With the first draft completed, I got the news, both bad and good. I failed a section of the real estate exam and had to retake it. Now, my sales career—and the income my wife and I needed—was to be delayed another month, but, I would have that month—with no need for further excuses as to why I don’t have a job—to rewrite the next best-seller. Back to the keyboard—edit, delete, backspace, insert—until my two-hundred page novel was complete.

Now came the next natural part of the process, finding an agent who believed enough in the project to take me on. I got my hands on the most current edition of “Writer’s Market” and located six agents who were looking for something like what I had to offer. Once the query was polished, I sent it the only way I could in 1992, via snail-mail—we just called it mail back then.

How surprised I was when one of those agents wrote back with interest. I’m not sure if she responded because her first name and my penname were the same, if she really saw merit in the work (she did say my book had an unusual twist; he doesn’t want “it” and she does), or if I was just a source of revenue. Since I didn’t know I shouldn’t pay a reading fee, I wrote the check and sent the manuscript. Soon she returned the novel with a few notes and a letter of intent for representation.

You could have knocked me over with a writing quill. Why had I wasted more than a quarter century? This was simply too easy, easier, in fact, than selling real estate. One house sale in six months proved one thing, I’m no salesman.

Well, fast forward one year and, after exhausting the US and Canadian publishers, Michele returned the “Unfinished Symphony” manuscript with a note of apology. “Sorry, there’s no market.”

Disappointment, disenchantment, shattered pride, or hack, call it what you will, the next voice I heard was the voice of betrayal, my own. “I’m a failure.” My work was neither destined for the best sellers list nor the shelf at the local bookstore. And worse, “Unfinished Symphony” now haunted my file cabinet like a menacing poltergeist. Something I always thought I should do, would do, and could do went down to ruin because I allowed a single failure to dictate my future, quash my spirit, and dry my inkwell.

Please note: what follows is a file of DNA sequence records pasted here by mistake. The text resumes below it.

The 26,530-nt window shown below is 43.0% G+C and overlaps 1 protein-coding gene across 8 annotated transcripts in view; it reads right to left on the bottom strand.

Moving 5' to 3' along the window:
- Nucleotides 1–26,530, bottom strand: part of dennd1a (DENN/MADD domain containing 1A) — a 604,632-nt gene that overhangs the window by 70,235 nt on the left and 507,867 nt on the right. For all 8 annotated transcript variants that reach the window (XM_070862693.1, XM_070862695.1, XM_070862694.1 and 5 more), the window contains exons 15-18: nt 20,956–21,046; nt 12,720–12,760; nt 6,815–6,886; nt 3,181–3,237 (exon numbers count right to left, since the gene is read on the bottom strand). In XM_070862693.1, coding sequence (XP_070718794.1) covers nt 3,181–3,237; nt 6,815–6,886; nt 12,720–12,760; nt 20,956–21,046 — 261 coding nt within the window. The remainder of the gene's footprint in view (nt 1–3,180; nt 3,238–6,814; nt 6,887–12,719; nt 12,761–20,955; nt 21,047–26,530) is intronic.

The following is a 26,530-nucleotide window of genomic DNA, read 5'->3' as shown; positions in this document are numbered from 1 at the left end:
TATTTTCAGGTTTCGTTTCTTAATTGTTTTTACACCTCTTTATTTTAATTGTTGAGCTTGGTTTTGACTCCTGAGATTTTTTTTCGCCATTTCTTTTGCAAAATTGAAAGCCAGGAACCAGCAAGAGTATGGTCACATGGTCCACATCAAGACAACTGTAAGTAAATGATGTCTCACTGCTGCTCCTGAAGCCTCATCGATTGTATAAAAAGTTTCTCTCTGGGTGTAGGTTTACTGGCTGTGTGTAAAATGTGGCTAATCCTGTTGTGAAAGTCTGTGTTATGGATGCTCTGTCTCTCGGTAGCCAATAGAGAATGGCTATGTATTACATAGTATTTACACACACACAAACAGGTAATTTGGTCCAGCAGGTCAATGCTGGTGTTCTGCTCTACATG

Since the career change had become protracted and had now taken such an unexpected turn—the double failure of real estate and marketing my book—I shifted my focus back to the familiar, making a living by working a “real” nine to five … until 2008.

That summer, a woman who wasn’t named Michele and who has more tolerance for me than any one should be required to extend, gave me the “put up or shut up” speech—in the nicest of way, of course. My wife encouraged me to join a new local writers’ group. There, I found another voice. Casz, my writing coach, said I needed to rewrite the script replaying over in my head. “Say it with me, ‘I’m a writer.’” Her praise, the opposite of what I had been listening to for the sixteen years, said I needed to stop grieving over the past. I was anything but a hack.

Under her tutelage, she taught me three valuable truths: the disappointment of rejection is part of the writer’s journey, (I’m still not much of a salesman judging from the scores of rejections cluttering my Inbox, but …), pride gets in the way of improving your art (if you think you’re all that and bag of chips, you’ll end up with just a bag of chips), and, if you’re a true story teller, disenchantment will never stand in the way of filling a blank page with your words.

My work is still not on the shelf at the local bookstore, but I was encouraged recently by yet one other voice. When asked, “How many novels did you write before you were published?” international best-selling author, Ken Follett, told me (okay, he told the hundreds who had gathered for a book signing) “Eight.” When ask why, he said, “The first seven weren’t good enough.”

Maybe I can cut that in half with book four, but no matter. A new voice greets me each morning. No, it’s not a new wife. It’s Seneca, my protagonist, telling me what she’s up to next. I can hardly wait.

Jearl's books

A Dance with Dragons
5 of 5 stars
No spoilers here, just total enjoyment in reading. Martin continues to be the master of suspension of disbelief in this his fifth edition to the fantasy novel series "Song of Fire and Ice." He moves from point of view to point of view,...